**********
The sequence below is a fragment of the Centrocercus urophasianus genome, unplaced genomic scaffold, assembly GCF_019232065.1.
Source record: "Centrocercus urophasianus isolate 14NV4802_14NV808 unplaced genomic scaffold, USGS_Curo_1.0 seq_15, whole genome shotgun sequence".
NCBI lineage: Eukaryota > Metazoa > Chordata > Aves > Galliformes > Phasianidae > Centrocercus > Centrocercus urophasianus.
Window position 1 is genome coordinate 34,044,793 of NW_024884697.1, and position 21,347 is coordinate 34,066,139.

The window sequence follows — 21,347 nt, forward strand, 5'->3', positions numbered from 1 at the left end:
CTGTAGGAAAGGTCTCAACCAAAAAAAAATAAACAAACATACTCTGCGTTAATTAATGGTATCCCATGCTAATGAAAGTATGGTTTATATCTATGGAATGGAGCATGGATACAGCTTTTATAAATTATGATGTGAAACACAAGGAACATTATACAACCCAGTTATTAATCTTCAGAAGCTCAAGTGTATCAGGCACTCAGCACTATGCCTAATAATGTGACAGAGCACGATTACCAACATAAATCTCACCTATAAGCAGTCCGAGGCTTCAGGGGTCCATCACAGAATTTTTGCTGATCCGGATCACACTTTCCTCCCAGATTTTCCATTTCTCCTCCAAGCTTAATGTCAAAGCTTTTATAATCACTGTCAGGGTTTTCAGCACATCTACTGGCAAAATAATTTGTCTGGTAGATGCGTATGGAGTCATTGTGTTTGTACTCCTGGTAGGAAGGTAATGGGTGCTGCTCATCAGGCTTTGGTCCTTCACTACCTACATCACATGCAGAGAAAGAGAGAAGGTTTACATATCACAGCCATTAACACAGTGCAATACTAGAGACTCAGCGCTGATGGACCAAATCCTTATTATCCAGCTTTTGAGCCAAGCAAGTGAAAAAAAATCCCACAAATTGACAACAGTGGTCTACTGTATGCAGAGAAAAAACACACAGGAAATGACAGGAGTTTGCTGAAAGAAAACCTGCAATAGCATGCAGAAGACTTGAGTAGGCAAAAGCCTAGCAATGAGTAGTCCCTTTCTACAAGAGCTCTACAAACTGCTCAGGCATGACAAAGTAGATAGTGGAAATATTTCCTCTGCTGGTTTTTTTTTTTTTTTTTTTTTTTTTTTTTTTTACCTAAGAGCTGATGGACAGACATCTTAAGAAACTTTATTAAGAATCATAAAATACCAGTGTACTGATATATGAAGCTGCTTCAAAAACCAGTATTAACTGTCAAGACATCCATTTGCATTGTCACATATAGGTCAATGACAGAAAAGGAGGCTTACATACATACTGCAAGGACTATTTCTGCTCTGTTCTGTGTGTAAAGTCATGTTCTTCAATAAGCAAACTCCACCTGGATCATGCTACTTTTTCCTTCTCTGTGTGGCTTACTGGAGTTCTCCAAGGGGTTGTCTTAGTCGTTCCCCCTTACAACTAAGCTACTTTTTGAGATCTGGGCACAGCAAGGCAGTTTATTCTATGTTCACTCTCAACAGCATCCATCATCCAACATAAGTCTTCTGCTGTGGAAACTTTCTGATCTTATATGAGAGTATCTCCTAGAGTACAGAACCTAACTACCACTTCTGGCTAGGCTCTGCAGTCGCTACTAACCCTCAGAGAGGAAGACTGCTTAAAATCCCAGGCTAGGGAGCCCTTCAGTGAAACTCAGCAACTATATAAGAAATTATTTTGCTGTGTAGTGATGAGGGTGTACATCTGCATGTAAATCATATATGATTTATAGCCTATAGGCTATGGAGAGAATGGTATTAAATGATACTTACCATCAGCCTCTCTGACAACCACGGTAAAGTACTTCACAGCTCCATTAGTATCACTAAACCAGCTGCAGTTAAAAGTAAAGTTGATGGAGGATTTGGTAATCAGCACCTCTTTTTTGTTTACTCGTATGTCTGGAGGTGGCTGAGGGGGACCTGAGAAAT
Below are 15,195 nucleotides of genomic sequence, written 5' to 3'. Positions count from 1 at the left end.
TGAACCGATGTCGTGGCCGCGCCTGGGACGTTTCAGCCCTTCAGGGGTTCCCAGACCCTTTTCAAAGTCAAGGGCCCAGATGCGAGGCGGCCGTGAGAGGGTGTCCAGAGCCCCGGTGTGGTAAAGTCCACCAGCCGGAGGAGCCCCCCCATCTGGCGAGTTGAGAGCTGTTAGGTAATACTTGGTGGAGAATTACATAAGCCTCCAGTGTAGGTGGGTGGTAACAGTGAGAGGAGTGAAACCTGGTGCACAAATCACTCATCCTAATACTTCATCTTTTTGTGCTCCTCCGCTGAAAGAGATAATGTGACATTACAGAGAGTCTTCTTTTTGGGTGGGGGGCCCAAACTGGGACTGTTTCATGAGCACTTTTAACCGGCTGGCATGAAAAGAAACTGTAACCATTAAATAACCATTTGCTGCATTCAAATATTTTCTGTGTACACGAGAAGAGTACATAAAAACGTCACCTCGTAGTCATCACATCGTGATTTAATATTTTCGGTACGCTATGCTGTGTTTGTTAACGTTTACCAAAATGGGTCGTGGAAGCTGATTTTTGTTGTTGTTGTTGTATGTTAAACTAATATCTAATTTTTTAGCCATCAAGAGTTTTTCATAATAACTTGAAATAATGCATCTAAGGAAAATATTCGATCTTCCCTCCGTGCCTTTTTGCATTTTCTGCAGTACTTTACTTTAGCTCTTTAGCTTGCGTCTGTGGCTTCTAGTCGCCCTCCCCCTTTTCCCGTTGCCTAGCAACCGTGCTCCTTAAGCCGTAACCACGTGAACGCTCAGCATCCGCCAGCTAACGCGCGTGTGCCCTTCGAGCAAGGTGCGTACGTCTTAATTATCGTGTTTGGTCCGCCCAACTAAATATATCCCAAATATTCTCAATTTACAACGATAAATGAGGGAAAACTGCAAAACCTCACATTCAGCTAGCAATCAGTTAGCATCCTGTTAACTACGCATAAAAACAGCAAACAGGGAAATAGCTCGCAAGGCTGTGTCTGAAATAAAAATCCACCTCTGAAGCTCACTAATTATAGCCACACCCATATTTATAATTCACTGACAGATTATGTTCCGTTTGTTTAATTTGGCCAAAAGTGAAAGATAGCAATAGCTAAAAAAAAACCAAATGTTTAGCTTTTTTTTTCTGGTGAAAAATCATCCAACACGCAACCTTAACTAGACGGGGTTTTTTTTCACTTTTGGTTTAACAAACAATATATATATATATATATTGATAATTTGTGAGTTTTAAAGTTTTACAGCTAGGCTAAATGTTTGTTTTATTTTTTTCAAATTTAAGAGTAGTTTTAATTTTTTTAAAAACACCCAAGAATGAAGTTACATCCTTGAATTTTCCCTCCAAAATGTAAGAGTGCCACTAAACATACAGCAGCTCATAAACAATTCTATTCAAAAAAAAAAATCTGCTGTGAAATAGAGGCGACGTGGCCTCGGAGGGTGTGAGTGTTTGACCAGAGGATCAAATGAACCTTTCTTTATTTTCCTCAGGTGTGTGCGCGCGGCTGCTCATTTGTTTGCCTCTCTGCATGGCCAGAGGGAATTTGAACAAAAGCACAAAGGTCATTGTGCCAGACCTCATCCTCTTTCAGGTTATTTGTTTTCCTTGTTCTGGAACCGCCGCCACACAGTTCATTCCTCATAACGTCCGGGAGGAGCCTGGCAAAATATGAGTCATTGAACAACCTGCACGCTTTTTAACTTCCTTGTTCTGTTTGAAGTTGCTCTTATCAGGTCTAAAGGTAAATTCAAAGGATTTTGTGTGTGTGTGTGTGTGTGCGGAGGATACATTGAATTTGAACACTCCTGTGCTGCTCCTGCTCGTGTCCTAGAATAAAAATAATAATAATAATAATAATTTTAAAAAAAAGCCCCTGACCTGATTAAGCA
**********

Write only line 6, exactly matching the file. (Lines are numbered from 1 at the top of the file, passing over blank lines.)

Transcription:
CTGTAGGAAAGGTCTCAACCAAAAAAAAATAAACAAACATACTCTGCGTTAATTAATGGTATCCCATGCTAATGAAAGTATGGTTTATATCTATGGAATGGAGCATGGATACAGCTTTTATAAATTATGATGTGAAACACAAGGAACATTATACAACCCAGTTATTAATCTTCAGAAGCTCAAGTGTATCAGGCACTCAGCACTATGCCTAATAATGTGACAGAGCACGATTACCAACATAAATCTCACCTATAAGCAGTCCGAGGCTTCAGGGGTCCATCACAGAATTTTTGCTGATCCGGATCACACTTTCCTCCCAGATTTTCCATTTCTCCTCCAAGCTTAATGTCAAAGCTTTTATAATCACTGTCAGGGTTTTCAGCACATCTACTGGCAAAATAATTTGTCTGGTAGATGCGTATGGAGTCATTGTGTTTGTACTCCTGGTAGGAAGGTAATGGGTGCTGCTCATCAGGCTTTGGTCCTTCACTACCTACATCACATGCAGAGAAAGAGAGAAGGTTTACATATCACAGCCATTAACACAGTGCAATACTAGAGACTCAGCGCTGATGGACCAAATCCTTATTATCCAGCTTTTGAGCCAAGCAAGTGAAAAAAAATCCCACAAATTGACAACAGTGGTCTACTGTATGCAGAGAAAAAACACACAGGAAATGACAGGAGTTTGCTGAAAGAAAACCTGCAATAGCATGCAGAAGACTTGAGTAGGCAAAAGCCTAGCAATGAGTAGTCCCTTTCTACAAGAGCTCTACAAACTGCTCAGGCATGACAAAGTAGATAGTGGAAATATTTCCTCTGCTGGTTTTTTTTTTTTTTTTTTTTTTTTTTTTTTTTACCTAAGAGCTGATGGACAGACATCTTAAGAAACTTTATTAAGAATCATAAAATACCAGTGTACTGATATATGAAGCTGCTTCAAAAACCAGTATTAACTGTCAAGACATCCATTTGCATTGTCACATATAGGTCAATGACAGAAAAGGAGGCTTACATACATACTGCAAGGACTATTTCTGCTCTGTTCTGTGTGTAAAGTCATGTTCTTCAATAAGCAAACTCCACCTGGATCATGCTACTTTTTCCTTCTCTGTGTGGCTTACTGGAGTTCTCCAAGGGGTTGTCTTAGTCGTTCCCCCTTACAACTAAGCTACTTTTTGAGATCTGGGCACAGCAAGGCAGTTTATTCTATGTTCACTCTCAACAGCATCCATCATCCAACATAAGTCTTCTGCTGTGGAAACTTTCTGATCTTATATGAGAGTATCTCCTAGAGTACAGAACCTAACTACCACTTCTGGCTAGGCTCTGCAGTCGCTACTAACCCTCAGAGAGGAAGACTGCTTAAAATCCCAGGCTAGGGAGCCCTTCAGTGAAACTCAGCAACTATATAAGAAATTATTTTGCTGTGTAGTGATGAGGGTGTACATCTGCATGTAAATCATATATGATTTATAGCCTATAGGCTATGGAGAGAATGGTATTAAATGATACTTACCATCAGCCTCTCTGACAACCACGGTAAAGTACTTCACAGCTCCATTAGTATCACTAAACCAGCTGCAGTTAAAAGTAAAGTTGATGGAGGATTTGGTAATCAGCACCTCTTTTTTGTTTACTCGTATGTCTGGAGGTGGCTGAGGGGGACCTGAGAAAT